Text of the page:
If you want to read about the “average” U.S. farmer, you can take a look at the recently released U.S. Census of Agriculture. But, if you want to read about the great diversity that is U.S. farming, take a look instead at this year’s Farm Press Peanut Profitability Award winners.
The deserving growers each represent a different peanut-producing region of the United States, but that’s not their only difference. They also represent different generations, and the growing conditions they experienced this past year ran the gamut from bone dry to soggy wet. They’re a true microcosm of U.S. farming, in all of its glorious variety.
The elder statesman of the group is the upper Southeast honoree, Billy Bain, a well-known Virginia farmer who also has the distinction of being the recipient of the first-ever “Mr. Peanut Award,” sponsored by Planters Peanut Company. During a farming career that has spanned parts of six decades, he has also won Virginia’s top environmental and conservation award and was the 2009 Virginia Farmer of the Year.
Billy is a third-generation farmer who began helping his mother to manage the family operation when he was in junior high school, after his father died. Following a stint in the Army, he went back to the farm, beginning with 200 acres. He now grows about 3,500 acres, including peanuts, cotton, corn, soybeans and wheat. In addition, he raises beef cattle.
In the middle, age and generation-wise (where I like to consider myself, at least for now), is the lower Southeast Peanut Profitability Award winner, Owen Yoder of Orrville, Ala. Farming in the south-central region of the state, Yoder doesn’t have a drop of irrigation on his farm, but that didn’t matter in 2013. Whenever he needed rain, he got it.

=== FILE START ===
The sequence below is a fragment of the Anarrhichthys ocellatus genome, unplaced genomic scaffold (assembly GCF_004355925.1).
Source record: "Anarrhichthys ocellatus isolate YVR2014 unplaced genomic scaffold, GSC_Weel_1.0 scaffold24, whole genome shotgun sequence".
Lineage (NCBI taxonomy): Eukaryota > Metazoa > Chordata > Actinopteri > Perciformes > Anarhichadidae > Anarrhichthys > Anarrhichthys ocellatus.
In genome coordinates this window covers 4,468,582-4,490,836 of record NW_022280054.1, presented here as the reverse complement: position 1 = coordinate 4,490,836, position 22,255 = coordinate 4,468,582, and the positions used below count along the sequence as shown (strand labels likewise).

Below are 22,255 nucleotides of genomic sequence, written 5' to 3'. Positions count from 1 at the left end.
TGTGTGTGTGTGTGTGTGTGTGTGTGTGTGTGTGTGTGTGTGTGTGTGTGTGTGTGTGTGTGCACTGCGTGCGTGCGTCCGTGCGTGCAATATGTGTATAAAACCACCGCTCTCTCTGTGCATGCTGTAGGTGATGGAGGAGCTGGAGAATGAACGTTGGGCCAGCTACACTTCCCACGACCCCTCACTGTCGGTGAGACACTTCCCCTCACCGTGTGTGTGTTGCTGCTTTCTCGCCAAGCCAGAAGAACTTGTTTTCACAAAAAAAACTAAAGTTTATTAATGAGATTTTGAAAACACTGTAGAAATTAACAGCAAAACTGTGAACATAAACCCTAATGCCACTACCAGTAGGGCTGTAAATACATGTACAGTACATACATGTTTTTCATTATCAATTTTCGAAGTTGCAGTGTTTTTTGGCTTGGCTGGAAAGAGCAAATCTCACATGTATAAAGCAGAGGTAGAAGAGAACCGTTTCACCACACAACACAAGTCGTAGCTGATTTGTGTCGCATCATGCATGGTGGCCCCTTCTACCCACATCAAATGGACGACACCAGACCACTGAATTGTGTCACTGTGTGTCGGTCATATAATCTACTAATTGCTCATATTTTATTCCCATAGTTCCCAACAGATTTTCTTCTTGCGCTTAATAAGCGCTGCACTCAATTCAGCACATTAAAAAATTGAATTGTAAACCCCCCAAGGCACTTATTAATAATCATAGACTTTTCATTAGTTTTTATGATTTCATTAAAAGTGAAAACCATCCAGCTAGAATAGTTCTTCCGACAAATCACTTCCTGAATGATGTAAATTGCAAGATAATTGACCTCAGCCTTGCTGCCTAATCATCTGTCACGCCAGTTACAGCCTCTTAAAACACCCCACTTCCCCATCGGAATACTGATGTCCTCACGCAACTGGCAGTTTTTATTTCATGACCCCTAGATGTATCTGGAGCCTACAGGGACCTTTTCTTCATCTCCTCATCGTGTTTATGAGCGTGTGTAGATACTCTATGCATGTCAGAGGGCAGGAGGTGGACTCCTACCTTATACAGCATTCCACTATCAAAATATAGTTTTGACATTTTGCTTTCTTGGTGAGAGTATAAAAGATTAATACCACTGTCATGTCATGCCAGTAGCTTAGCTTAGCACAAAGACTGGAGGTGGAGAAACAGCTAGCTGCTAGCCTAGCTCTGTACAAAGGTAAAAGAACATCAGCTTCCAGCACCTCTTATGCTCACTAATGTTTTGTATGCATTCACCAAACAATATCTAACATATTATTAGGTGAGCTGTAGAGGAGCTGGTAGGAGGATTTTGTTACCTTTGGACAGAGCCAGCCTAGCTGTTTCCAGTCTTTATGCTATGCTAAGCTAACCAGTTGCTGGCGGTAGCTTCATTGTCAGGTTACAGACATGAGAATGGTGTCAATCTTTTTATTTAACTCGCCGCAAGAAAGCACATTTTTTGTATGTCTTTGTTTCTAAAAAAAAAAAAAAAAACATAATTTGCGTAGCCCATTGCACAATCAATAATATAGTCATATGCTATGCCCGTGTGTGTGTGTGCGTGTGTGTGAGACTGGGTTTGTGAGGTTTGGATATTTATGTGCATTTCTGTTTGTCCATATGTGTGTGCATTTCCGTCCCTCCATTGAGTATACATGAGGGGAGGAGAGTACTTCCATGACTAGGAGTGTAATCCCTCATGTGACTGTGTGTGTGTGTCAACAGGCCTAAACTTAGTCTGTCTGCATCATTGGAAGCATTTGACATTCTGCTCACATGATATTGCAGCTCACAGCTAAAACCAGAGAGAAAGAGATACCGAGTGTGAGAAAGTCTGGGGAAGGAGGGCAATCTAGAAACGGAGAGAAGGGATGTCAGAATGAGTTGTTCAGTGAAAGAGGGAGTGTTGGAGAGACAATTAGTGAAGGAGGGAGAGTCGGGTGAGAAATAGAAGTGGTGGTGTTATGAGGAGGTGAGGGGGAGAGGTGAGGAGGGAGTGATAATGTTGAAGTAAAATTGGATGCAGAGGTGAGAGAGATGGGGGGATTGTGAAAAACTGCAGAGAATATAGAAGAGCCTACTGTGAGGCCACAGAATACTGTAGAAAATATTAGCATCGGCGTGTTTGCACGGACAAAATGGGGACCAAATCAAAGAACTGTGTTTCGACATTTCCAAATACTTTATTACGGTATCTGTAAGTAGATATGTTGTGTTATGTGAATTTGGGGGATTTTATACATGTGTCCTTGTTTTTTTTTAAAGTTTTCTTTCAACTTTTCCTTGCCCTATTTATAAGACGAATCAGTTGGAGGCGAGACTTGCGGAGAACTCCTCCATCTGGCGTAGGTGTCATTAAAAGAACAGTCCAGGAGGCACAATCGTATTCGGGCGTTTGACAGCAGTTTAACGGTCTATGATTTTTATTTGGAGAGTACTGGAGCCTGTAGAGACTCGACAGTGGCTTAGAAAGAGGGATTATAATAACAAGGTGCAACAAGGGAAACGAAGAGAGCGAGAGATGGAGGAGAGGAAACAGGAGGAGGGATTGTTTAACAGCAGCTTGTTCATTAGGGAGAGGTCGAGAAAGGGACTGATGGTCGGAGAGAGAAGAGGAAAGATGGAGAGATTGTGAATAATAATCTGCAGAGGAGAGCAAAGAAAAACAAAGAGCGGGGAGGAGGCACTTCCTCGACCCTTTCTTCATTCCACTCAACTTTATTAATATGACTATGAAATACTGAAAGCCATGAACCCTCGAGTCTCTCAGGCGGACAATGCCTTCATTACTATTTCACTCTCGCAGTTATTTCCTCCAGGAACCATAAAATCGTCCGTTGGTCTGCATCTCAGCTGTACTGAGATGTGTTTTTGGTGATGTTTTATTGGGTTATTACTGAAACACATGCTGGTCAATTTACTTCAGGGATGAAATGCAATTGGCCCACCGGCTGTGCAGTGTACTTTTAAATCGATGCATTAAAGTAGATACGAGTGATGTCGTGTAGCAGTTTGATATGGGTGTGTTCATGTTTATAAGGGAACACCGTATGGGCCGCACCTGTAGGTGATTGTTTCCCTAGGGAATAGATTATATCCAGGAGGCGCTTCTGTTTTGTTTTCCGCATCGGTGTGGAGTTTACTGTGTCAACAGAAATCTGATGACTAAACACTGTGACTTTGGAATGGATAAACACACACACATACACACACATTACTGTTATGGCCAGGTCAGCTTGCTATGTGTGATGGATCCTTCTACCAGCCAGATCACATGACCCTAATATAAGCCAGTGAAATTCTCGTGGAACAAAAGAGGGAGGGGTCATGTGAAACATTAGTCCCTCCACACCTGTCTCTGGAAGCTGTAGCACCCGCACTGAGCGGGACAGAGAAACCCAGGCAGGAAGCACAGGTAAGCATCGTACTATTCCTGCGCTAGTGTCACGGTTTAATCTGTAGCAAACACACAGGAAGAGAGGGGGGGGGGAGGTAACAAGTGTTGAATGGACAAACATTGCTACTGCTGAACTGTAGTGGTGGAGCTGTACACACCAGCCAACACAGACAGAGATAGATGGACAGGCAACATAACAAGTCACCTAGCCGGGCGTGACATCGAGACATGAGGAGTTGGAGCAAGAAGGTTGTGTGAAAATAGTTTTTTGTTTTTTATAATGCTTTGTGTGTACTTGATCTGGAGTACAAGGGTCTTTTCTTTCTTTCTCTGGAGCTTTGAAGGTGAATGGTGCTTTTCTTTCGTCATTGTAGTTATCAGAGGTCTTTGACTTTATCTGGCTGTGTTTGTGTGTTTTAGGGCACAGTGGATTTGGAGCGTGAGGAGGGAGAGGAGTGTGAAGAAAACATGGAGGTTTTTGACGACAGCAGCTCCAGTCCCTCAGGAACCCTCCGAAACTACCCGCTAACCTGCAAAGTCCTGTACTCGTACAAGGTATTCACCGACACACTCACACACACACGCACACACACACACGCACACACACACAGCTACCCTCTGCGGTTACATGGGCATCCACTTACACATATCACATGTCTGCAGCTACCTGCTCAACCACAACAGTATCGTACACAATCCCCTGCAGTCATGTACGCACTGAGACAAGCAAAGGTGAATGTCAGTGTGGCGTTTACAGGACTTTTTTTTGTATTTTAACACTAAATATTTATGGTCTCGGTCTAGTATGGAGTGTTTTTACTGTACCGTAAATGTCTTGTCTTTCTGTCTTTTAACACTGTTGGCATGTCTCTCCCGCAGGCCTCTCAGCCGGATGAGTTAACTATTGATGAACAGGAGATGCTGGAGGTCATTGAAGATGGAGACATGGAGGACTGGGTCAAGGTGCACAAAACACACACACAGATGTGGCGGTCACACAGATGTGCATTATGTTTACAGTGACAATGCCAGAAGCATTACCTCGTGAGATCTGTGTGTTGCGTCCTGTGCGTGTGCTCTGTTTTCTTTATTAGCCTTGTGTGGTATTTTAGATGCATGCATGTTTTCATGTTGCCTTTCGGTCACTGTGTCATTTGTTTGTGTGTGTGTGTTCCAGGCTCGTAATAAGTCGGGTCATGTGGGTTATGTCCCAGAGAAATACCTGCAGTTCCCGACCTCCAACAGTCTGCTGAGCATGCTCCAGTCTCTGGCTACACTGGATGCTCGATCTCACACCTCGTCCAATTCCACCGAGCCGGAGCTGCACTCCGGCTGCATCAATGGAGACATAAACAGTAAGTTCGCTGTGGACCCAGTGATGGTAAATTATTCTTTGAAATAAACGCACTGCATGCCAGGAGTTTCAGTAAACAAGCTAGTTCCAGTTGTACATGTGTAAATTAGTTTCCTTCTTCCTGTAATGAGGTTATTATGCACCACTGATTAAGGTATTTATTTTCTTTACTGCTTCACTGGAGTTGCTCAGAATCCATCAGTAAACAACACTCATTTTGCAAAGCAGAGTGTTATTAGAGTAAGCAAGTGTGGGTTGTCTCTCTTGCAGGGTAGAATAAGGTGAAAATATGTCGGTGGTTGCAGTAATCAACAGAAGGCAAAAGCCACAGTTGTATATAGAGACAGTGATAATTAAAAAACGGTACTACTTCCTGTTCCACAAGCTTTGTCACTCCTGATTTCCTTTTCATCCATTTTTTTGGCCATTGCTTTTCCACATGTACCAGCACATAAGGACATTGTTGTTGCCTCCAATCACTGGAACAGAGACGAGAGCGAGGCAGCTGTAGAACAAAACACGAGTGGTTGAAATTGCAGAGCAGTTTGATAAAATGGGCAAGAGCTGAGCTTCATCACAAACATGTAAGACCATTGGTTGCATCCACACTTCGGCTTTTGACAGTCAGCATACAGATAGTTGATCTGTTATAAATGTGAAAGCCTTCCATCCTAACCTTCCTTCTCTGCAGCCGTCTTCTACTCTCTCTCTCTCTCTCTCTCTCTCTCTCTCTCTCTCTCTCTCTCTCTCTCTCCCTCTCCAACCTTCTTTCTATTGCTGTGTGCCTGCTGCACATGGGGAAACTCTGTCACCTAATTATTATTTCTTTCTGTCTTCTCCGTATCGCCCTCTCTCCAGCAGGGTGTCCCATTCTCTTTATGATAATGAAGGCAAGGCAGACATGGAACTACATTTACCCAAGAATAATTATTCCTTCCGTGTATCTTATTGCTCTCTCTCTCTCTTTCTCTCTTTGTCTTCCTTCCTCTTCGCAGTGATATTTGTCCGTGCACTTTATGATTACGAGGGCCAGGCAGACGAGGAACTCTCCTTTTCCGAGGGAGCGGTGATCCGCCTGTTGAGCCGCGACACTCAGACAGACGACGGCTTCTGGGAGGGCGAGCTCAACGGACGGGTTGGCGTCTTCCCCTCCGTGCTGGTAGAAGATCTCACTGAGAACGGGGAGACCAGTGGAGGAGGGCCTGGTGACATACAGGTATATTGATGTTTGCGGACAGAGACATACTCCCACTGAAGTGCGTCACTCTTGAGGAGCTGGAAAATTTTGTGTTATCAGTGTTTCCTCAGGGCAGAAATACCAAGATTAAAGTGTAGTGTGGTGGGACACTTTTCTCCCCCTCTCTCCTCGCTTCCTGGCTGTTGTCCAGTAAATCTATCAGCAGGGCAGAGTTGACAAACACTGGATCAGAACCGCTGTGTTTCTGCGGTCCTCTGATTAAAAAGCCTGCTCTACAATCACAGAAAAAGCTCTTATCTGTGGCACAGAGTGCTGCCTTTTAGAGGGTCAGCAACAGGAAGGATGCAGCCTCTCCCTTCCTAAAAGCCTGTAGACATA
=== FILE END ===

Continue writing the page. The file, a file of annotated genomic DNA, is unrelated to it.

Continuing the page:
Yoder has been farming full-time since 2006 and could be considered a relatively “new” grower in terms of peanut production, having grown his first crop in 2011. But his father grew peanuts years ago in Georgia, so he’s not a complete stranger to the crop. A diversified farmer, Yoder also grows cotton, soybeans, grain sorghum, corn and wheat, in addition to running a few cattle.
And then there are the young guns – Isaac, John and George Guenther of Gaines County, Texas, who share this year’s Southwest region Peanut Profitability Award. They range in age from 25 to 30, a testament to the bright future of U.S. farming. They certainly present a lesson in perseverance. While they received only 5 inches of rain on their farm in all of 2013 – with 3 of it falling during the growing season – they still made their best overall average peanut yield at 6,680 pounds per acre on 465 acres. It took a lot of irrigation, to say the least, but it was still an efficient crop, achieved by managing other inputs carefully.
The brothers also keep overhead costs at a minimum by doing most of their own work. They do all of their own planting, plowing, digging, harvesting and mechanical work. They built their barn, dug the wells for irrigation systems, did the electrical work, and built their homes. The three farm together as I&J Farms, working 1,500 acres of land, mostly cotton and peanuts. They average rotating peanuts every three years but sometimes available water and rotation history may stretch or shrink that interval.
Congratulations to the 2014 Farm Press Peanut Profitability Award winners – all different, but all achieving the same level of excellence in peanut production efficiency.